Generally speaking, I'm leery of buffet-style sushi; however, I admire Xevichez's willingness to include even hot dishes and special rolls in their all-you-can-eat package (it's a steal at $24 a person as long as you come hungry). The fusion rolls on the menu were impressive - the California Dodgers Roll (see above) included a blend of avocado, crab, and cream cheese, deep-fried then placed on a bed of ground tuna/tuna chunks and finished with creamy sauce (their term, not mine) and eel sauce, while the Vegas Roll (see below) featured salmon, tuna cream cheese, and deep-fried avocado with spicy mayo and eel sauce on top. Add in the fact that you can watch basketball or soccer on the big screen in front of you during the progression meal and you've got the makings of a fine lunch (assuming you can go back home to nap instead of returning to the office).



Lucuma Ice Cream, Helados Pops, 450 N. Maclay Ave., San Fernando

Rather than shell out dough for overpriced desserts at Son of a Gun (more on that in a bit), my hosts brought me to a small ice cream parlor for after-dinner sweets one evening. Helados Pops specializes in ice creams and sorbets made of "exotic fruits of the Caribbean, Mexico, South & Central America", an intriguing concept if I've ever heard one (think mango, cashew, horchata, soursop, even cucumber with chili powder). The young man behind the counter (whose father developed the recipes and works back in the kitchen) was gracious enough to let us try at least 10 different flavors, which is how I discovered lucuma fruit, native to Chile and other parts of South America. Allegedly, lucuma is unpleasant when eaten raw, but works well as a flavoring in desserts - the lucuma ice cream at Helados really perplexed my palate at first, eventually offering up hints of curry and other Indian spices, a frozen treat like no other. I'd go so far as to say this was the best thing I ate on my LA trip and it was all I could do to keep myself from returning to get a chocolate-covered lucuma popsicle (something that was, in fact, on the menu).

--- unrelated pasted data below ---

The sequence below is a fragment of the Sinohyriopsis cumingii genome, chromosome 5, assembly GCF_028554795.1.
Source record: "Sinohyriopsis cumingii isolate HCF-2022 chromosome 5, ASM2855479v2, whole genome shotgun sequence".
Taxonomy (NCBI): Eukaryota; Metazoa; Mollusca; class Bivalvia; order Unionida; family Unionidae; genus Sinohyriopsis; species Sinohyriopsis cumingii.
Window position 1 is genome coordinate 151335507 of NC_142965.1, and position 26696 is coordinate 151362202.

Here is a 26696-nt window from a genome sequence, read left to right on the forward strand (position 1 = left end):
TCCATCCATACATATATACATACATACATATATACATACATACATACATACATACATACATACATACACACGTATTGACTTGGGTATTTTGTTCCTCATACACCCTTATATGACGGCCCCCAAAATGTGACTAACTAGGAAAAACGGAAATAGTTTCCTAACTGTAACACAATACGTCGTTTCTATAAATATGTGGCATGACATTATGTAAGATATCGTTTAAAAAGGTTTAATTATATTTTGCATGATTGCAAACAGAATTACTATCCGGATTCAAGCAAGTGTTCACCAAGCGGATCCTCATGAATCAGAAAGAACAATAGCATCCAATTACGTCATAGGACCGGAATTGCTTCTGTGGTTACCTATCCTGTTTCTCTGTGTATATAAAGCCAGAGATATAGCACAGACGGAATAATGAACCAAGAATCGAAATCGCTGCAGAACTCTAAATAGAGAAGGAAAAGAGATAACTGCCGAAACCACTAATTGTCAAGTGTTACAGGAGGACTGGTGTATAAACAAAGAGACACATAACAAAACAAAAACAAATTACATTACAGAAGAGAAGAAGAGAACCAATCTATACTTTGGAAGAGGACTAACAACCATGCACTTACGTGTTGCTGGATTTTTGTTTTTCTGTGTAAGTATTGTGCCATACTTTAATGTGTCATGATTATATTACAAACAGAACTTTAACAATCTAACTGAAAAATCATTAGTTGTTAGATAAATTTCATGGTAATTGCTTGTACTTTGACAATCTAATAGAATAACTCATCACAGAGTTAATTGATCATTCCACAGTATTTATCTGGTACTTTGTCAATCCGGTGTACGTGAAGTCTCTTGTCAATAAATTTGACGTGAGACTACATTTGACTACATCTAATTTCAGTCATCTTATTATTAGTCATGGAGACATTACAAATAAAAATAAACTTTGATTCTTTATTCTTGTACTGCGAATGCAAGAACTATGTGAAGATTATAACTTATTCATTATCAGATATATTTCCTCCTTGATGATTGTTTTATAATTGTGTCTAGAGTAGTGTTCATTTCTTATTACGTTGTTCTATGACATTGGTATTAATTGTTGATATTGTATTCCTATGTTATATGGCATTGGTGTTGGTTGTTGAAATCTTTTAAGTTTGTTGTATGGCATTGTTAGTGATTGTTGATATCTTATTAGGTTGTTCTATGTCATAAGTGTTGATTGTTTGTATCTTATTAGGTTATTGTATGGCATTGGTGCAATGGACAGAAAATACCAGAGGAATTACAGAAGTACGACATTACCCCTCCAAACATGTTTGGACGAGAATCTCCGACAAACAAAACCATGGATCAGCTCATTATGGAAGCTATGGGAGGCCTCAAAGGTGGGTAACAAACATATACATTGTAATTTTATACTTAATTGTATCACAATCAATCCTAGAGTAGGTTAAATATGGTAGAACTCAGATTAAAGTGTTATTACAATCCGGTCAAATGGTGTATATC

Lamb French Dip Sandwich with Blue Cheese, Philippe The Original, 1001 N. Alameda St.

I know that I've written before in this blog about how some long-time "institution" restaurants can get away with having substandard grub because of their longevity - Philippe definitely does not fall into that category.  Open since 1908 and in its current location since 1951 (relocated for a freeway - a typical SoCal cliche), the purported originator of the French dip sandwich (a disputed title they share with Cole's, located a short distance away) is still serving up not-exactly deli fare, but more a selection of cafeteria goodies like omelets, pancakes, soup, and pies. The service is gentle (cadres of uniformed waitresses politely take both orders and payment from a collection of lines at the counter) and decor utilitarian, with diners sitting at communal tables perched in small piles of sawdust.